Sheima Shadman, one of our host climbers, is a lovely 36-year-old woman whose warm, brown eyes and careful, withdrawing smile demonstrate the tensions of her existence. She trained as a computer engineer but found the career stifling. Shadman now serves as a climbing guide, spending most of her working days on Damavand, Iran’s highest peak, which she climbs about 35 times a year. A sticker depicting Rosie the Riveter decorates her aluminum water bottle, and she dreams of exploring the world’s great ranges. “Mountains is free land,” she told me. “Everybody in the mountains is member of this same country.”
Our situations were wildly divergent, but I felt I could understand a motivation of the Iranian climbers. The controls they face brought to mind my time as a West Point cadet, when I discovered the allure of climbing. For me, the sport’s super-charged, magical intensity provided relief from the stern regimentation of horizontal existence. One young Iranian hiker we chanced to meet on Mount Damavand put it this way: “Up here there are no men with long beards and mustaches.”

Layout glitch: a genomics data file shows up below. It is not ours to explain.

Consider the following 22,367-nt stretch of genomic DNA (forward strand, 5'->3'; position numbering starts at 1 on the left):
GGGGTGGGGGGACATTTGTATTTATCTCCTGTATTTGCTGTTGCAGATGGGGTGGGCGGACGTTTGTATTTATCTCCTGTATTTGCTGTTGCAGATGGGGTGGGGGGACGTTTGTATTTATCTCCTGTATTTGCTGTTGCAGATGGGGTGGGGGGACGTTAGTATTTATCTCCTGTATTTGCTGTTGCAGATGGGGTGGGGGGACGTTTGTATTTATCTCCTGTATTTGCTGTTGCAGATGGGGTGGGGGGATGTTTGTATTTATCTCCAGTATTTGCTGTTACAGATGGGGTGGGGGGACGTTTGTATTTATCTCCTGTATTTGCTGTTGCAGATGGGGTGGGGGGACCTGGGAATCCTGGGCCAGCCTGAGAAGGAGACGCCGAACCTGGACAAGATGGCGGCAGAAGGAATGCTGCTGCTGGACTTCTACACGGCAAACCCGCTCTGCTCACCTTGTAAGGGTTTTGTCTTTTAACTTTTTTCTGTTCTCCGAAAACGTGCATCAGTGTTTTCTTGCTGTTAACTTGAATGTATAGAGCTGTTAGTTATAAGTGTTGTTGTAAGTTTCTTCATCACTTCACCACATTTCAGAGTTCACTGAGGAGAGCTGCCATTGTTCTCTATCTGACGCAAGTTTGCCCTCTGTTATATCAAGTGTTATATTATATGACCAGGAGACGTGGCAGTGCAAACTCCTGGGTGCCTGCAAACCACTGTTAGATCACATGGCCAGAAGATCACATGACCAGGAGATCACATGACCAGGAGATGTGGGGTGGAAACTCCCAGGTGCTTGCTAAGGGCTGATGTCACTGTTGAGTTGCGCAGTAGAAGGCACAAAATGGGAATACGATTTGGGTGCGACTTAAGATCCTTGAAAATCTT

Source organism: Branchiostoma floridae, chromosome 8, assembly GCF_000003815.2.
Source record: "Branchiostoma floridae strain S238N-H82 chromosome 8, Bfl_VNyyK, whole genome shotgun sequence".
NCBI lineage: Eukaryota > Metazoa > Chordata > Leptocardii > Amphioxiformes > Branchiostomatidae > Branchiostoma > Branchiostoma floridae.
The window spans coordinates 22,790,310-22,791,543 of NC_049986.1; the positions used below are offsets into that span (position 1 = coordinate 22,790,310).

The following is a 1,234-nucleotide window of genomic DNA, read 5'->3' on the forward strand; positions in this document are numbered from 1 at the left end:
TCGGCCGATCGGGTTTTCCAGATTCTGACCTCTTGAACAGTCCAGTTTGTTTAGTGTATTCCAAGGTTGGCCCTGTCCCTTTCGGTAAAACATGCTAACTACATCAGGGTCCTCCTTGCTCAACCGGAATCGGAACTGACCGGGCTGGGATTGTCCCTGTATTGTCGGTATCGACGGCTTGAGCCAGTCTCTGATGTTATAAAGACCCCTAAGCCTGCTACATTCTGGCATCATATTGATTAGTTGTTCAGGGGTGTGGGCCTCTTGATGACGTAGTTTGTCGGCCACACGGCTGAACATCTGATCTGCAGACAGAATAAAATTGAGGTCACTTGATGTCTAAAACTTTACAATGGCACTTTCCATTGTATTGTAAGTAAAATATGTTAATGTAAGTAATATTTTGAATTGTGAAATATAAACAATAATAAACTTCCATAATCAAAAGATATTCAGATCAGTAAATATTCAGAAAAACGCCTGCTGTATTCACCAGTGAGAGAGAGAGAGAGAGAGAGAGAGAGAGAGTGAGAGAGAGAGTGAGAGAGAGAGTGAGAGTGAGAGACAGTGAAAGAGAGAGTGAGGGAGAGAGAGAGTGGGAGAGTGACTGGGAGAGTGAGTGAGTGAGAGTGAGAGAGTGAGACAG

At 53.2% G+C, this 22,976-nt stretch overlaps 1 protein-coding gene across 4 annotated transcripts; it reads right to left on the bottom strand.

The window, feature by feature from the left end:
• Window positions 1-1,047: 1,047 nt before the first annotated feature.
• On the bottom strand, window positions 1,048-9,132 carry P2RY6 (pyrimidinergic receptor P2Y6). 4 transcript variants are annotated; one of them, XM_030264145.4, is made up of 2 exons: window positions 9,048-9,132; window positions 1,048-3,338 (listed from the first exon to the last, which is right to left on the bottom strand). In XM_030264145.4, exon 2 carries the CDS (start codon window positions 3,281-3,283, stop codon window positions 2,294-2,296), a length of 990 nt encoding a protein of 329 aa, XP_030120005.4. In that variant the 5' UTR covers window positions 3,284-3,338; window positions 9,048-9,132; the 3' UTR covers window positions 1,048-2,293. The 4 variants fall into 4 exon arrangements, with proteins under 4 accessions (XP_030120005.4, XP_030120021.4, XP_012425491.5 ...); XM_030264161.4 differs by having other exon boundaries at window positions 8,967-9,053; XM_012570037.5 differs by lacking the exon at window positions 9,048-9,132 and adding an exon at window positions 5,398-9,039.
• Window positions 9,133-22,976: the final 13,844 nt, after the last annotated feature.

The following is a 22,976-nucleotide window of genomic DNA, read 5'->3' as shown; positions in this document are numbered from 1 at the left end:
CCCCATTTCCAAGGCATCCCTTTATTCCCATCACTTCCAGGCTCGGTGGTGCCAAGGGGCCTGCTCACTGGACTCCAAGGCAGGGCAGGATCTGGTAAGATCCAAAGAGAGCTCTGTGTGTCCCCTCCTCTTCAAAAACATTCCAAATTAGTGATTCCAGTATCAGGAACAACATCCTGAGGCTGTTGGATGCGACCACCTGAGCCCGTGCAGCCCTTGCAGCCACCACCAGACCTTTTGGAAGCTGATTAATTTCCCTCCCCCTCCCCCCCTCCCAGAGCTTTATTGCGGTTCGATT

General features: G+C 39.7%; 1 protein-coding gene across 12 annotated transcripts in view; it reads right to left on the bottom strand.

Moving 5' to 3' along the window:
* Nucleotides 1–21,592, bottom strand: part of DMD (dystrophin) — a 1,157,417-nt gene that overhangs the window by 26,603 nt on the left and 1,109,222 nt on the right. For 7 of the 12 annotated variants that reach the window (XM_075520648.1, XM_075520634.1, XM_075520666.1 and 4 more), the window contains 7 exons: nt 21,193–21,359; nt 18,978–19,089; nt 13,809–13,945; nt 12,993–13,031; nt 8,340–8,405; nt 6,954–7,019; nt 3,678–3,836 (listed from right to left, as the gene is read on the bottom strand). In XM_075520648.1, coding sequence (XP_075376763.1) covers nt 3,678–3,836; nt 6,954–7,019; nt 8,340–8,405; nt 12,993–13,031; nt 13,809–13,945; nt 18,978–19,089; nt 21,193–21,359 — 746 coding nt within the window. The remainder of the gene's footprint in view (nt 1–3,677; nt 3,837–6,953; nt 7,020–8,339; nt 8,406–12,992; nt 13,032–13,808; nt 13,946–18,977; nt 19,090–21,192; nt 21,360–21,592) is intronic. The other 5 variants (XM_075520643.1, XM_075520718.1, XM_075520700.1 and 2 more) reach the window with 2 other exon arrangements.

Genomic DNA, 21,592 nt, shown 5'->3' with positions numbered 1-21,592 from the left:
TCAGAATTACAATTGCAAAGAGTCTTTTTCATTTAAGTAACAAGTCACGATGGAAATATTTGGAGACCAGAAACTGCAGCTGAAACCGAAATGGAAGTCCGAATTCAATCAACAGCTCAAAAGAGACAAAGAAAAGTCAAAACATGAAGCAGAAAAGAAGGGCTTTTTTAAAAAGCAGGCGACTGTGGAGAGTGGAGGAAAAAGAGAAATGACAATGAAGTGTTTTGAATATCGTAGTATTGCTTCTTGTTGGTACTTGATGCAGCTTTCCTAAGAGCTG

Two weeks after Alam Kuh, in Sar Darband, a desert canyon in the eastern Alborz Mountains lined with precipitous limestone battlements, I enlisted Amir Hossein Yosefiyan, a 22-year-old just finished with his obligatory military service, and Abdul Hami Aauani, a 62-year-old physical-education instructor, to join Alvarez and me and our interpreter for an attempt on an unclimbed thousand-foot buttress.
As we ascended, the coarse gray limestone roughing the skin of our hands, we worked through a serious language barrier toward some form of a climbing system that kept us safe. Raptors rode updrafts next to the cliff face, and pinwheeling swifts careened around us, whooshing like fighter planes. After eight hours, the angle relented. On the summit, we admired the pastel colors of the desert—gray, light green, tan, and occasional red, with ridgeline behind ridgeline fading into the distant horizon. Aauani flexed his muscles. We had shared an adventure, a success. “Thank you, thank you,” he beamed, and we shook hands, having transcended a great gulf of distance and culture.